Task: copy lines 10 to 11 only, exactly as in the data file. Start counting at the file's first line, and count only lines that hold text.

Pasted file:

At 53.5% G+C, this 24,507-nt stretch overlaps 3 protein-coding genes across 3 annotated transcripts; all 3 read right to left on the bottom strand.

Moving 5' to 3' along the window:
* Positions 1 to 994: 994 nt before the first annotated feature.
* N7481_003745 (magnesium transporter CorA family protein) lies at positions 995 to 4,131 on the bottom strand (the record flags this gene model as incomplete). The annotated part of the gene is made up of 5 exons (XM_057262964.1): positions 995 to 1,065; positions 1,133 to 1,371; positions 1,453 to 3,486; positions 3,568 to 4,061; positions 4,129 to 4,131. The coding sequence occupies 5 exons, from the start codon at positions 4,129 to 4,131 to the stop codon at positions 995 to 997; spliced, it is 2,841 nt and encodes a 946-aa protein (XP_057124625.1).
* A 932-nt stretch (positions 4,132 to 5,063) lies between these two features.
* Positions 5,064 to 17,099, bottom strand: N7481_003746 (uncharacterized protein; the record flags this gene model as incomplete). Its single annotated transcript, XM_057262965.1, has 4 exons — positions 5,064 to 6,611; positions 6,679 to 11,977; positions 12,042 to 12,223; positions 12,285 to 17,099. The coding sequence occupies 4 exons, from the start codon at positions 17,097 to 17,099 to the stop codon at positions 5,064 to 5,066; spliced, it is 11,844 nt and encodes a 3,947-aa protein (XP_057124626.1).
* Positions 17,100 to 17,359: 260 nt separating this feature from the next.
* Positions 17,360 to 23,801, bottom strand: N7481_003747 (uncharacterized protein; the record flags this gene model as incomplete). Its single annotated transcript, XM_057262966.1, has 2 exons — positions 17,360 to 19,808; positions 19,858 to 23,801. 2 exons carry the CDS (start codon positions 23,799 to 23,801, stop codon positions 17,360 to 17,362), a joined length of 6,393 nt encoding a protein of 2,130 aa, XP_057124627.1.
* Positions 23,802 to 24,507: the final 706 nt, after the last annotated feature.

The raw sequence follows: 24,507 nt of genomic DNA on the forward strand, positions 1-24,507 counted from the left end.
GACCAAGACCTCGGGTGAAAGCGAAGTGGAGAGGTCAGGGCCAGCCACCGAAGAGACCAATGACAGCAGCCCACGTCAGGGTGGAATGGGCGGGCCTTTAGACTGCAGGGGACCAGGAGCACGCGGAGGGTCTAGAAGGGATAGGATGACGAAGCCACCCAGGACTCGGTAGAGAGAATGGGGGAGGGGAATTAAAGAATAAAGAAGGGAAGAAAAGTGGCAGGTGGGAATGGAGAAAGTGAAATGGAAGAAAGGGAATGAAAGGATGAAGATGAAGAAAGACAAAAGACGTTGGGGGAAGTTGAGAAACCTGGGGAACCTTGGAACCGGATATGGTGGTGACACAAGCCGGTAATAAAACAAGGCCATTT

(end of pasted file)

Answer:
The raw sequence follows: 24,507 nt of genomic DNA on the forward strand, positions 1-24,507 counted from the left end.
GACCAAGACCTCGGGTGAAAGCGAAGTGGAGAGGTCAGGGCCAGCCACCGAAGAGACCAATGACAGCAGCCCACGTCAGGGTGGAATGGGCGGGCCTTTAGACTGCAGGGGACCAGGAGCACGCGGAGGGTCTAGAAGGGATAGGATGACGAAGCCACCCAGGACTCGGTAGAGAGAATGGGGGAGGGGAATTAAAGAATAAAGAAGGGAAGAAAAGTGGCAGGTGGGAATGGAGAAAGTGAAATGGAAGAAAGGGAATGAAAGGATGAAGATGAAGAAAGACAAAAGACGTTGGGGGAAGTTGAGAAACCTGGGGAACCTTGGAACCGGATATGGTGGTGACACAAGCCGGTAATAAAACAAGGCCATTT